My second query is on how to intuitively think about a call option on a bond being replicated by a long position in 1 year bonds, and short position in 6 month bond. How are the cash flows same?

#### David Harper CFA FRM

##### David Harper CFA FRM
Staff member
Subscriber
Hi @kausthub

When Tuckman (Chapter 7) extends the risk-neutral probability example from 1.0 year to 1.5 years (three six month periods, as you say), he only adds to the scenario: the 1.0 year assumptions that informed the risk-neutral (RN) p = 80.24% remain. That is to say, the assumption in the multi-period example is a 1.5 years spot rate term structure of {six-month spot rate = 5.00%, 1.0 year spot rate = 5.15%, and 1.5 year spot rate of 5.25%}. The 1-year spot rate of 5.15% informs the observed (traded) 1.0 year bond price of $1,000/(1+5.15%/2)^2 =$950.42; and this 950.42 is effectively in input into solving for the RN probabilities; i.e.,. the p = 80.1% is solved-for in order to generate a expected discount value that equals the 950.42. When Tuckman extends to 1.5 years, he adds the spot rate, S(1.0) = 5.25% but does not change the prior 1.0 year spot rate assumption. Just as there is a 1.5 year term structure of spot rates, there is a trading 1.0 year bond price ($950.42) and a trading 1.5 year bond price ($925.21) which effectively becomes an input so that the RN probabilities can be solved. The RN probabilities match the expected discounted value (EDV) to the traded price, so effectively the traded prices (here given as a function of the spot rate) become "inputs" in order to solve for the probabilities.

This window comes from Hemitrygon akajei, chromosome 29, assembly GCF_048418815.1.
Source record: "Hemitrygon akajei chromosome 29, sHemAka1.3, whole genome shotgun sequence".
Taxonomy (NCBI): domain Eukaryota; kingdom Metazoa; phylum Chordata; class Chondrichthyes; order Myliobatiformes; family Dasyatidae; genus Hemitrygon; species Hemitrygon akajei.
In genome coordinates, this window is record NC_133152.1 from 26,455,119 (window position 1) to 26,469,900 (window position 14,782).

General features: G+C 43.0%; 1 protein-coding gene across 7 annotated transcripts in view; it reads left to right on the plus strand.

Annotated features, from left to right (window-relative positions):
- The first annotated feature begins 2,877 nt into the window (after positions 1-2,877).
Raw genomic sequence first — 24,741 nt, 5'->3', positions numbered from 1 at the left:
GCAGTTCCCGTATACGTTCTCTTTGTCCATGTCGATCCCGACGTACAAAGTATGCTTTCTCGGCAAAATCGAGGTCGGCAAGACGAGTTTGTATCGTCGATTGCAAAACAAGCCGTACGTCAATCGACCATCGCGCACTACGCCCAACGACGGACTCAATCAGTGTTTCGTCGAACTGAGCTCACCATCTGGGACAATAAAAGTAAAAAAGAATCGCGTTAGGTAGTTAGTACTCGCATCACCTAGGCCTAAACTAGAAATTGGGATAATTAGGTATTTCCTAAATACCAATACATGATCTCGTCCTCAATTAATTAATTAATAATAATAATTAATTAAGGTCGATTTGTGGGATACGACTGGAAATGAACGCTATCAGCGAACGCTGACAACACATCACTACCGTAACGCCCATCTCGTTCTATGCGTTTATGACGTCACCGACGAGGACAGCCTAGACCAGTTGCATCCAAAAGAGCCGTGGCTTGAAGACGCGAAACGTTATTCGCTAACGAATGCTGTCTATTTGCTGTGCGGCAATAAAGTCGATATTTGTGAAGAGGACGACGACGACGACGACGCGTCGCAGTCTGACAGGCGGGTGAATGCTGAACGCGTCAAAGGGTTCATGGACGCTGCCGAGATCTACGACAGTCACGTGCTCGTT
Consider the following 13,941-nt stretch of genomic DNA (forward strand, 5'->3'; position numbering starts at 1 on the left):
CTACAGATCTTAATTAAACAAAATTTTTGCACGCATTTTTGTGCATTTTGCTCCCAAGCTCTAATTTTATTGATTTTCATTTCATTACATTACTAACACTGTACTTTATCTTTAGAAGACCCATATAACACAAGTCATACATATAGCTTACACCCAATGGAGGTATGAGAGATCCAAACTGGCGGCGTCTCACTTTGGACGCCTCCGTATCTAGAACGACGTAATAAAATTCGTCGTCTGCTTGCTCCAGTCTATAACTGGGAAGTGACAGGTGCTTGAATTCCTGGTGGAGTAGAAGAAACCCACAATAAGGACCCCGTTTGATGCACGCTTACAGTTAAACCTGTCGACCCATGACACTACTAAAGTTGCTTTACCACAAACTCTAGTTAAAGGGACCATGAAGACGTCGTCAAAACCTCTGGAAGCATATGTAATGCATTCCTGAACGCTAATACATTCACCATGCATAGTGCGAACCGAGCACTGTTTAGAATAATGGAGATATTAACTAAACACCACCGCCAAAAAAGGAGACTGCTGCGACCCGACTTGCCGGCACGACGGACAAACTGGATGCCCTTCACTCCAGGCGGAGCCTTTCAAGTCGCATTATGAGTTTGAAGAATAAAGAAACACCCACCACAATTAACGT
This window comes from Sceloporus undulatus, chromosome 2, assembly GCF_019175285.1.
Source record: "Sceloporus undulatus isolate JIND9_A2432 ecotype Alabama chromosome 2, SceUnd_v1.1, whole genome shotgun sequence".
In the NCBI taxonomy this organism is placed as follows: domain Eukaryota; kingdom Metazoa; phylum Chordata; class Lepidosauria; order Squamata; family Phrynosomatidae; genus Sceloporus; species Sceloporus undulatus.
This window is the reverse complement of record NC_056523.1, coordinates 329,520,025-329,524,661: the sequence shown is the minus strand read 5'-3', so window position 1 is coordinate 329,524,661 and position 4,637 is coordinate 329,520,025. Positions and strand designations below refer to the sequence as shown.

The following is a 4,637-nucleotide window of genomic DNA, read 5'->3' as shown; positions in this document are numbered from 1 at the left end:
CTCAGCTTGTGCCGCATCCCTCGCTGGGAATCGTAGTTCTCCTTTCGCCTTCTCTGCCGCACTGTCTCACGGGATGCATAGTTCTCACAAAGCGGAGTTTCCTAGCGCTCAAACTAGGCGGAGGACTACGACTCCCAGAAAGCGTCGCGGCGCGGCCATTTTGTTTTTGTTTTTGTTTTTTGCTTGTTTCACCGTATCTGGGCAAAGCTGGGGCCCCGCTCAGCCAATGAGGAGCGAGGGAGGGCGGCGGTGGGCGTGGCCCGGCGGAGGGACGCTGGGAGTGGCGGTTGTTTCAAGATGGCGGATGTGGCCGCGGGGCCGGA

Re the options, I don't have an easy intuition. It's a simple one-step binomial with only two possible future states (i.e., rate goes up to 5.5% or down to 4.5%) so the bond price in six months is either $973.24 or$978.00; given a strike price of $975.00, this option under this extremely simple tree either pays$3.00 or nothing. The short six-month bond is simply a promise to pay the 612.50 in six months, so it gets subtracted from the positive value of the one-year bond (which is six months will be a six month bond). Under the replication, it is either the case that the positive value of the long one year bond (i.e., six months remaining) either equals the short repayment (612.50), or its value is $3.00 greater than the repayment. So, I guess I just look at it as: in six months, we'll have PV(long bond with six months to mature) - repayment due on short bond position = either zero or$3.00, in order to replicate. I hope that's helpful,

#### David Harper CFA FRM

##### David Harper CFA FRM
Staff member
Subscriber
moved duplicate question to where I answered

#### David Harper CFA FRM

##### David Harper CFA FRM
Staff member
Subscriber
Hi @frogs This illustrates Tuckman's example, which he steps through in detail (I do not have time to re-draft his explainer). Briefly:
• Under this simple binomial, the call option either pays zero or $3.00. The replication goal is to find the bond portfolio with the exactly same payoff profile {i.e., zero or$3.00). That solution is the the portfolio of two bonds: long face value of $629.34 of the 1.0 year bond (his number is 630.2521, but mine is an exact solution in the XLS) plus short face value of$612.50 of the 0.5 year bond. In the forward 0.5 year nodes, the 0.5 year bond matures such that the 612.50 face = 612.50. In regard to the long bond (which is then only 0.5 remining maturity): $973.24 * 629.34 face / 1000 =$612.50; i.e., is the value at that point. Same in the lower node.
• The replicating portfolio has a net cost of $0.58 because 629.34 is purchased (the long) offset by$612.50 received (the short). Please note the face values can get confusing: 629.34*950.42/1000 - 612.50*975.61/1000 = 598.14 - 597.56 = $0.58; i.e., to purchase today 629.34 face value of the one-year bond (that has a price of$950.42) costs \$598.14. Hope that's helpful,